Discovering Where & How Endangered Whale Sharks Mate

Latest update February 7, 2019 Started on February 7, 2019
sea

Scientists believe that St Helena could be the only place in the world where mature whale sharks aggregate to breed. We hope to capture this on film and incorporate this data into future management decisions within the island's vast MPA.

February 7, 2019
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In The Field

Following a fantastic trip with scientists from Georgia Aquarium, Okinawa Churashima Foundation and Marine Megafauna Foundation, we accumulated 175 encounters from 74.8 hours on the water.


From these encounters the team gathered 78 microbiome swabs, put out 15 acoustic tags, 4 miniPAT tags, 3 deep tags (like the one in the photograph), 1 SPLASH tag and collected an opportunistic fecal sample.

These brand new deep tags, designed by Dr. Al Dove (Georgia Aquarium) and developed by Thomas Maughan (Monterey Bay Aquarium Research Institute) have a crush limit of a whopping 6,000m and will be able to help us answer how deep whale sharks can dive as well as explore habitat usage around St Helena and in the surrounding waters.

PhD Student, Cameron Perry, will be able to use the swabs to categorize the microbial community of whale sharks in St Helena and can use this a proxy for comparing health with sharks elsewhere in the world.

Dr. Rui Matsumoto and Kiyomi Murakumo (Okinawa Churashima Foundation) were able to successfully get numerous blood draws and ultrasound scans. The blood can help us learn more about the health and reproductive status of the sharks we encountered. The ultrasounds can provide pregnancy status and vital information about the structure and health of internal organs.

We conducted 10 acoustic receiver dives yielding 1070 detections of 28 individuals.

On top of all the science we were able to communicate our research through numerous radio appearances, public talks and hosting the first annual St Helena Whale Shark Festival.

All research conducted under permit number 2019/SRE-01.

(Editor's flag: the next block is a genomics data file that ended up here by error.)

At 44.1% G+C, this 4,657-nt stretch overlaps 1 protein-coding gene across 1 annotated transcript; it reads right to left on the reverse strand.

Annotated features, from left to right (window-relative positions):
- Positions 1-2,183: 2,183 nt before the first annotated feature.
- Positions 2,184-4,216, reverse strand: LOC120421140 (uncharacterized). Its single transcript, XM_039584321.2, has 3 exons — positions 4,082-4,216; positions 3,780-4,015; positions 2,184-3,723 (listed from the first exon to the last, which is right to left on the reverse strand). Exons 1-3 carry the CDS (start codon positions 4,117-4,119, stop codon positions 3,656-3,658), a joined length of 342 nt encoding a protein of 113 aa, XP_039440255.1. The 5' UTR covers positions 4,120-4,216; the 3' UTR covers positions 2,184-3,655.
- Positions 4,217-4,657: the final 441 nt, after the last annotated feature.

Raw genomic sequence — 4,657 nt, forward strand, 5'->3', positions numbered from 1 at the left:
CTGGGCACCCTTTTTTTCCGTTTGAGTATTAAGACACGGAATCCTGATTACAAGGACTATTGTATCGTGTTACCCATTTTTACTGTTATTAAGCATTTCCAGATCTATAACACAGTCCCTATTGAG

All images (C) Dr. Simon J Pierce: https://www.simonjpierce.com

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Hello Beth, how do the sharks usually react to your tests? I know some to be fairly patient animals, but is it the case for you and your study?
Expedition Background

For years scientists have wondered where and how the endangered whale shark (Rhincodon typus) breeds.


St Helena represents a unique opportunity to study a population of whale sharks which is comprised equally of mature males and females. There are also reliable anecdotal accounts of breeding behaviour from members of the Saint community.

For the past five years Georgia Aquarium, Ocean Conservancy and The St Helena Government's Marine Section have been conducting research on these gentle giants. In February 2018, we joined these research efforts in addition to working closely with local fishermen and tour operators to ascertain potential mating grounds.

We are using an innovative combination of technologies including: ROVs to explore aggregation sites too deep for SCUBA divers, aerial drones to survey further offshore than ever before and deep-hardened satellite tags with crush limits of 6,000m to survey deeper than ever before.

We are also developing the island's first 360 VR underwater films to disseminate our research and to foster a greater connection to the ocean within the local community.

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